Automated and robust beam data validation of a preconfigured ring gantry linear accelerator using a 1D tank with synchronized beam delivery and couch motions

Nels C. Knutson, Matthew C. Schmidt, Francisco J. Reynoso, Yao Hao, Thomas R. Mazur, Eric Laugeman, Geoffrey Hugo, Sasa Mutic, H. Harold Li, Wilfred Ngwa, Bin Cai, Erno Sajo

Research output: Contribution to journalArticle

Abstract

Purpose: To develop an efficient and automated methodology for beam data validation for a preconfigured ring gantry linear accelerator using scripting and a one-dimensional (1D) tank with automated couch motions. Materials and methods: Using an application programming interface, a program was developed to allow the user to choose a set of beam data to validate with measurement. Once selected the program generates a set of instructions for radiation delivery with synchronized couch motions for the linear accelerator in the form of an extensible markup language (XML) file to be delivered on the ring gantry linear accelerator. The user then delivers these beams while measuring with the 1D tank and data logging electrometer. The program also automatically calculates this set of beams on the measurement geometry within the treatment planning system (TPS) and extracts the corresponding calculated dosimetric data for comparison to measurement. Once completed the program then returns a comparison of the measurement to the predicted result from the TPS to the user and prints a report. In this work lateral, longitudinal, and diagonal profiles were taken for fields sizes of 6 × 6, 8 × 8, 10 × 10, 20 × 20, and 28 × 28 cm2 at depths of 1.3, 5, 10, 20, and 30 cm. Depth dose profiles were taken for all field sizes. Results: Using this methodology, the TPS was validated to agree with measurement. All compared points yielded a gamma value less than 1 for a 1.5%/1.5 mm criteria (100% passing rate). Off axis profiles had >98.5% of data points producing a gamma value <1 with a 1%/1 mm criteria. All depth profiles produced 100% of data points with a gamma value <1 with a 1%/1 mm criteria. All data points measured were within 1.5% or 2 mm distance to agreement. Conclusions: This methodology allows for an increase in automation in the beam data validation process. Leveraging the application program interface allows the user to use a single system to create the measurement files, predict the result, and then compare to actual measurement increasing efficiency and reducing the chance for user input errors.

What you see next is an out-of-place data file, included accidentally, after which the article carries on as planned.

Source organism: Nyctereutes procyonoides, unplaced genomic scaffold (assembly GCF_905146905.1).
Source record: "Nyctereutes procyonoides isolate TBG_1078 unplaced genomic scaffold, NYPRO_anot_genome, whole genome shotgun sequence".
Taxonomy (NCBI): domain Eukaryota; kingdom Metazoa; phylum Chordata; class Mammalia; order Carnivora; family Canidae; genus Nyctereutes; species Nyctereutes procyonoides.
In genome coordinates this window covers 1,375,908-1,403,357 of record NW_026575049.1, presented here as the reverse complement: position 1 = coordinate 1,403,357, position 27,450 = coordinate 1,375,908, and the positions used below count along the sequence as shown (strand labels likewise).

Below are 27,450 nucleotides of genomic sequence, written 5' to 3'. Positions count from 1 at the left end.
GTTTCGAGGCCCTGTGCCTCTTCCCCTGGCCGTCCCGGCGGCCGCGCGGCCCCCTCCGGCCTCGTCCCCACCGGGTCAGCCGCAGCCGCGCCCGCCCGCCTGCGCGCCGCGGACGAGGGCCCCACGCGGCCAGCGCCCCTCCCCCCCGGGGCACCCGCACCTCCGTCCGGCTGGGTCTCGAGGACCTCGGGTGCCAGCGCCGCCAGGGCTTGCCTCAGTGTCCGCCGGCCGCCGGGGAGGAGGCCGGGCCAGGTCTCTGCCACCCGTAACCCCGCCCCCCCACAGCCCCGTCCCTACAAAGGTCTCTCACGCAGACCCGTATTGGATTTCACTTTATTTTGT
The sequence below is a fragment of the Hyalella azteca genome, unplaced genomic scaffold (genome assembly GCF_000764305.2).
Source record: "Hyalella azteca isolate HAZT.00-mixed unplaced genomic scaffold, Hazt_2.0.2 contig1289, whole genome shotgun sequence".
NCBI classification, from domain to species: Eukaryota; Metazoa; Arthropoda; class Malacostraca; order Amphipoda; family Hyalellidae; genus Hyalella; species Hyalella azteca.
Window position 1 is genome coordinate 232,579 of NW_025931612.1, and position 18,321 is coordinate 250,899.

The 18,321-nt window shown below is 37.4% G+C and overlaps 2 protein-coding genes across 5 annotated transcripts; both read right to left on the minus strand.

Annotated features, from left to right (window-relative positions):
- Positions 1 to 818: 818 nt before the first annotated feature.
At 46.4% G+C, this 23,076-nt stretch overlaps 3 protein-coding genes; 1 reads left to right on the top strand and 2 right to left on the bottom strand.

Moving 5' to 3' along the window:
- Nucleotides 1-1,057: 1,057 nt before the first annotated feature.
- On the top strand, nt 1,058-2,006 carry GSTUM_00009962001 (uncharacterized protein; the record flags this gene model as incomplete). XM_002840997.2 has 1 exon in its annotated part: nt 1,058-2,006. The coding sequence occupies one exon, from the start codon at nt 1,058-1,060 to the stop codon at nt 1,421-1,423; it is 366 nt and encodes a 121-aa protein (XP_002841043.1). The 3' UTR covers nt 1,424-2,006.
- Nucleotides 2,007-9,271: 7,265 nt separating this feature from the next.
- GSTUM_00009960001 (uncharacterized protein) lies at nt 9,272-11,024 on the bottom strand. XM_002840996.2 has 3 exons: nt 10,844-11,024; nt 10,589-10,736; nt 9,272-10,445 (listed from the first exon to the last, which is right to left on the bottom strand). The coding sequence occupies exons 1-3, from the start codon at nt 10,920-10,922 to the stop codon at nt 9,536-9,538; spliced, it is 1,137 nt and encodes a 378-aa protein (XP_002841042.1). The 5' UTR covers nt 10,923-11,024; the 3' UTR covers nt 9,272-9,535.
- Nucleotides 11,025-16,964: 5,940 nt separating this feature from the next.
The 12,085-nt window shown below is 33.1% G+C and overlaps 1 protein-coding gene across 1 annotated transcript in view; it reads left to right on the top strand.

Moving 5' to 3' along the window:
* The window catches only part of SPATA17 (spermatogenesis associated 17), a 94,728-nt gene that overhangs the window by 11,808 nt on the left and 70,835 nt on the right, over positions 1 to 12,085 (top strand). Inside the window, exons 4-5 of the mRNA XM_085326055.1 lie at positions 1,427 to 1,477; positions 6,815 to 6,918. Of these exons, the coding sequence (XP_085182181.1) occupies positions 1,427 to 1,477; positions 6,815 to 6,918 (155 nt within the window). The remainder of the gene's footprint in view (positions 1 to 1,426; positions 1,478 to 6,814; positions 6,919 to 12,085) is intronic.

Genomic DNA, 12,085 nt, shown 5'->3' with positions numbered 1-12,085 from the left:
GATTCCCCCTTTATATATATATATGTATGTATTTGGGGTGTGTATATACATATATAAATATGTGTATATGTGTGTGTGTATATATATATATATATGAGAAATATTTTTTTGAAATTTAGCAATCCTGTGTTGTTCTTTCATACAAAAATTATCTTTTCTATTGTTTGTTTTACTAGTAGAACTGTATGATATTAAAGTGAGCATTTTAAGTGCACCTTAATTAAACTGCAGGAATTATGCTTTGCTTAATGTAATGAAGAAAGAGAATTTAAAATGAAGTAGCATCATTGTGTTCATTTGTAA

Original languageEnglish
Pages (from-to)200-207
Number of pages8
JournalJournal of applied clinical medical physics
Volume21
Issue number8
DOIs
StatePublished - Aug 1 2020

Keywords

  • TPS validation
  • automated commissioning
  • quality assurance

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